Sales of Woodward’s mystery novel support veterans nonprofit
During his years as an assistant district attorney, Tom Woodward would wake up in the middle of the night with questions like, “Will the witness show up?” and “Do we have DNA evidence?” swirling around his mind.
“Now I wake up and think of a storyline or scene,” observed the retired prosecutor who published his second work of fiction May 4.
Titled Shortening Shadows, the mystery novel is set in Atlanta in 1935 and follows a young beat reporter, a detective and a private investigator as they seek to unravel a series of violent crimes.
As with his first book, Woodward is donating the proceeds from the novel to the Wounded Warriors Project.
“I’ve seen what (veterans) have done and how much they’ve suffered for our country,” said the retired Coast Guard commander, who spent more than 26 years in the Navy and Coast Guard.
He believes strongly in the charitable organization’s mission “to honor and empower Wounded Warriors” and applauds its efforts to help individuals and their families.
“Whatever I can send them is important to me. It means a lot to me,” he said.
After raising money for the Wounded Warriors Project, Woodward’s secondary goal for Shortening Shadows is for people to enjoy the book, and thus far, he has received positive feedback on it, including encouragement to write a sequel.
“This was a different venture for me,” noted Woodward, whose first book, Loose Ends, was a collection of short stories.
He was planning to do a similar book as his second venture, when he came across a report of a murder that took place in April 1935.
“The story just took shape in my head and off I went,” said Woodward, who describes himself as a history buff.
He spent a year and a half researching and writing the book. He particularly spent hours studying old newspapers on microfilm at libraries in Cobb and Fulton counties so as to glean ideas for how to enrich the historical context of the story.
“I love history with a passion. I would start researching, find something of interest and off I would go on a tangent,” he said. “The whole book is intertwined with the history of the world, nation, Georgia and Atlanta ... Some real people are mixed in through the story.”
Shortening Shadows features a cast of “grittier, rougher characters” than Woodward’s previous work and falls into the category of noir fiction, meaning it is a darker crime story.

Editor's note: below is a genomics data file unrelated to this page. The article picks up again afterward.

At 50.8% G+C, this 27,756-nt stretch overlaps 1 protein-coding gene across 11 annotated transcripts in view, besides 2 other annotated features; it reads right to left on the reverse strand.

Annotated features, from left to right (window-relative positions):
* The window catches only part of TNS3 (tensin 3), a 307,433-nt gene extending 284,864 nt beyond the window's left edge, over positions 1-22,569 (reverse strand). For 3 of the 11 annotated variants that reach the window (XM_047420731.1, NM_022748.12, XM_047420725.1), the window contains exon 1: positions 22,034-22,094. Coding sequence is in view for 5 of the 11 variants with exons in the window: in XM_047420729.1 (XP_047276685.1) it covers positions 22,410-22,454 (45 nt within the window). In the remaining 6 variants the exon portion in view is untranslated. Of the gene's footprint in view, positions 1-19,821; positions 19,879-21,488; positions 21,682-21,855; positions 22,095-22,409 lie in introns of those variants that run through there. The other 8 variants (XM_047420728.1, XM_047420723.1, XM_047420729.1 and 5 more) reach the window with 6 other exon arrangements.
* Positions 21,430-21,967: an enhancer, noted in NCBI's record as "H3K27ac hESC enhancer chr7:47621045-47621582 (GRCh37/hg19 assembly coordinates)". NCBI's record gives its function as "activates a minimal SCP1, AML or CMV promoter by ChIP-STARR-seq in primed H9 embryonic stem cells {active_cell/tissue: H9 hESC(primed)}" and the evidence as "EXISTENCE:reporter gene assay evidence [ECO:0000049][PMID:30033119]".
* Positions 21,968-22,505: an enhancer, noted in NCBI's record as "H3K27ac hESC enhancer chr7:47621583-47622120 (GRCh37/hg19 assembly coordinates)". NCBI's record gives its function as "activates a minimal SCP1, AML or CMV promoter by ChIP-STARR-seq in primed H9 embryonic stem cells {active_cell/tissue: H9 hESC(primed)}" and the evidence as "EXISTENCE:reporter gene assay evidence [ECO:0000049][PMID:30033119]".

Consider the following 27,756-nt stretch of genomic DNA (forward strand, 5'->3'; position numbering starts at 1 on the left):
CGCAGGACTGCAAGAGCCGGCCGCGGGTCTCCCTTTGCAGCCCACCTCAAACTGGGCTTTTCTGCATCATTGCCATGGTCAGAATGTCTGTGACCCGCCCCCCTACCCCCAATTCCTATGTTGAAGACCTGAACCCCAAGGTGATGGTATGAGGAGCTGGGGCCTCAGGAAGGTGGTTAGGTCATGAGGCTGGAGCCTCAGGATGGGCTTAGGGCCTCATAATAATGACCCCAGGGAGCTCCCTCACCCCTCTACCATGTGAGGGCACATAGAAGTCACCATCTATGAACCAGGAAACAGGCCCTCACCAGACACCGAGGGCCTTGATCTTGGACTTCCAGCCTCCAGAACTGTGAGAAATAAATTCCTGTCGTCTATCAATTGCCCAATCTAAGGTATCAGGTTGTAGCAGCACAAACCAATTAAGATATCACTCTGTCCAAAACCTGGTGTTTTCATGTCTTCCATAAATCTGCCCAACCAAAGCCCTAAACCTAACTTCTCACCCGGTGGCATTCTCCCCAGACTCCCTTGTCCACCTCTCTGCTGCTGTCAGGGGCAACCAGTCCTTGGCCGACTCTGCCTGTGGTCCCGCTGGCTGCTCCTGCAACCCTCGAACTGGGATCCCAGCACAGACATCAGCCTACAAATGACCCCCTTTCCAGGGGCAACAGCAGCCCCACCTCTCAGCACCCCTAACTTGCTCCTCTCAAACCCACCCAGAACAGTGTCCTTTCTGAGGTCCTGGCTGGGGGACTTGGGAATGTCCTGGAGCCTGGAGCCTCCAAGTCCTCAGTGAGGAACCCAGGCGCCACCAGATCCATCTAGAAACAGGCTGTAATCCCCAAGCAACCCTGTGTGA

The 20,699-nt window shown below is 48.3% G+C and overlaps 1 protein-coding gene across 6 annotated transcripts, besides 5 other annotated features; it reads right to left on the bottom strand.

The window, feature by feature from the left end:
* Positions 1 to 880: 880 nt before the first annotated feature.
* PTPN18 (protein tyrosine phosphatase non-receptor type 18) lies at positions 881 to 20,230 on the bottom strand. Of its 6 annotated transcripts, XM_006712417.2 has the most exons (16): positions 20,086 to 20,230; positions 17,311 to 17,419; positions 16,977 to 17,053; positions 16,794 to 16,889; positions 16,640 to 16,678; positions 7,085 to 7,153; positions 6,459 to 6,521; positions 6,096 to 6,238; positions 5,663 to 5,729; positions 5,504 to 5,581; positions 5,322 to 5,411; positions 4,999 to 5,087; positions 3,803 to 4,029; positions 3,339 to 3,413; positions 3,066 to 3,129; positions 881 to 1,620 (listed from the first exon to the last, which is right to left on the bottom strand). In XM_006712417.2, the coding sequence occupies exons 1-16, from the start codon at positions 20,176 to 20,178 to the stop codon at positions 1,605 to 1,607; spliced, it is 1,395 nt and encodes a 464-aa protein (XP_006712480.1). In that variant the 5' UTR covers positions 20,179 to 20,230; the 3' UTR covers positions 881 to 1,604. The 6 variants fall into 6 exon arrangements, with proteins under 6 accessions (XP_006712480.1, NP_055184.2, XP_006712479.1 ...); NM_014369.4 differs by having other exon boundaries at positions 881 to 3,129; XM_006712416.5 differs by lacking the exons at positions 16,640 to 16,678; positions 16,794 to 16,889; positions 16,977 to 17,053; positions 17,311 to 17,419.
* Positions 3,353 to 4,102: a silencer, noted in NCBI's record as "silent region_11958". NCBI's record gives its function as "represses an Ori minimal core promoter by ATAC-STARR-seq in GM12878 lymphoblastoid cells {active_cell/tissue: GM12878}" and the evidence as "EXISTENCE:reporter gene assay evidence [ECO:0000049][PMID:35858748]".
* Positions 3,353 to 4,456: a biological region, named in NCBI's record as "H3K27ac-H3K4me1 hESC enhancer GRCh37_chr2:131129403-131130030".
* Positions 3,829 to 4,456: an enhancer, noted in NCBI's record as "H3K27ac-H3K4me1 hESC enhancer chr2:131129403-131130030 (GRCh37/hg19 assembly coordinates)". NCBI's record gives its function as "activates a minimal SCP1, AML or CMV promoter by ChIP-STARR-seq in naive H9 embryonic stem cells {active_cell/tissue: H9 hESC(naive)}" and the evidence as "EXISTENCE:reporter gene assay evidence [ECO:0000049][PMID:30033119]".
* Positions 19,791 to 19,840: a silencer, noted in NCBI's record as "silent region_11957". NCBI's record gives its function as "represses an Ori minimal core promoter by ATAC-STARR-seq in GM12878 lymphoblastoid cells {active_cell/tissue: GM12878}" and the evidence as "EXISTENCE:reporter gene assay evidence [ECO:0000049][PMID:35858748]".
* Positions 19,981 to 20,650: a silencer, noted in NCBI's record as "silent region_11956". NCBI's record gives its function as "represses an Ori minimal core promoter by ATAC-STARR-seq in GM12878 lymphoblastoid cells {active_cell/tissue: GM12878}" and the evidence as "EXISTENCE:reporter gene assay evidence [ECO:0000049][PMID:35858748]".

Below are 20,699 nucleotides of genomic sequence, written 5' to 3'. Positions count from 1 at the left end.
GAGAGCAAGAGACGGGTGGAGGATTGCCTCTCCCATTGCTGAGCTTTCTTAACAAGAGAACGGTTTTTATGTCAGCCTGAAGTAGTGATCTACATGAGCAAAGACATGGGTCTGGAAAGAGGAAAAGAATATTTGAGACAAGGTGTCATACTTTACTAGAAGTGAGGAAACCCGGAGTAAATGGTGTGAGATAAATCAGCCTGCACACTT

“I’ve always loved that genre of writing and film,” said the writer, adding during his time as an assistant district attorney he “unfortunately learned how the criminal mind works.”
Speaking of other authors who have provided him with inspiration, Woodward observed, “Dashiell Hammett and Raymond Chandler were two big influences. I love their work. They are so descriptive and so earthy.”
Woodward also said he tried to write in the style that would have been used by a writer in 1935. As a result, he included a glossary of slang terms from the era, such as “chisel” meaning swindle and “hard number” meaning a tough guy, in the back of the book.
Accompanied by his laptop and a cup of coffee, the part-time Gilmer resident did much of the writing for the book on the back porch of his mountain home, which he described as a “quiet and peaceful” locale.
“I had a blast doing it,” he remarked, adding some of the book characters hail from Gilmer County.
Oftentimes, he became so engrossed with the story that he felt like he was talking face to face with the detective and reporter who feature as main characters in the story and hearing them recount events.
When asked what advice he had for aspiring writers, Woodward encouraged, “Sit down and start putting it on paper or the computer ... It’s just a matter of doing it. It takes some discipline ... and make it believable ... I follow the philosophy, ‘Write with my heart; edit with my brain.’”
Woodward will be among the authors featured at the Decatur Book Festival Sept. 2 – 4. He is also holding a book signing Saturday, Sept. 3, from 11 a.m. to 2 p.m., at Walls of Books in East Ellijay.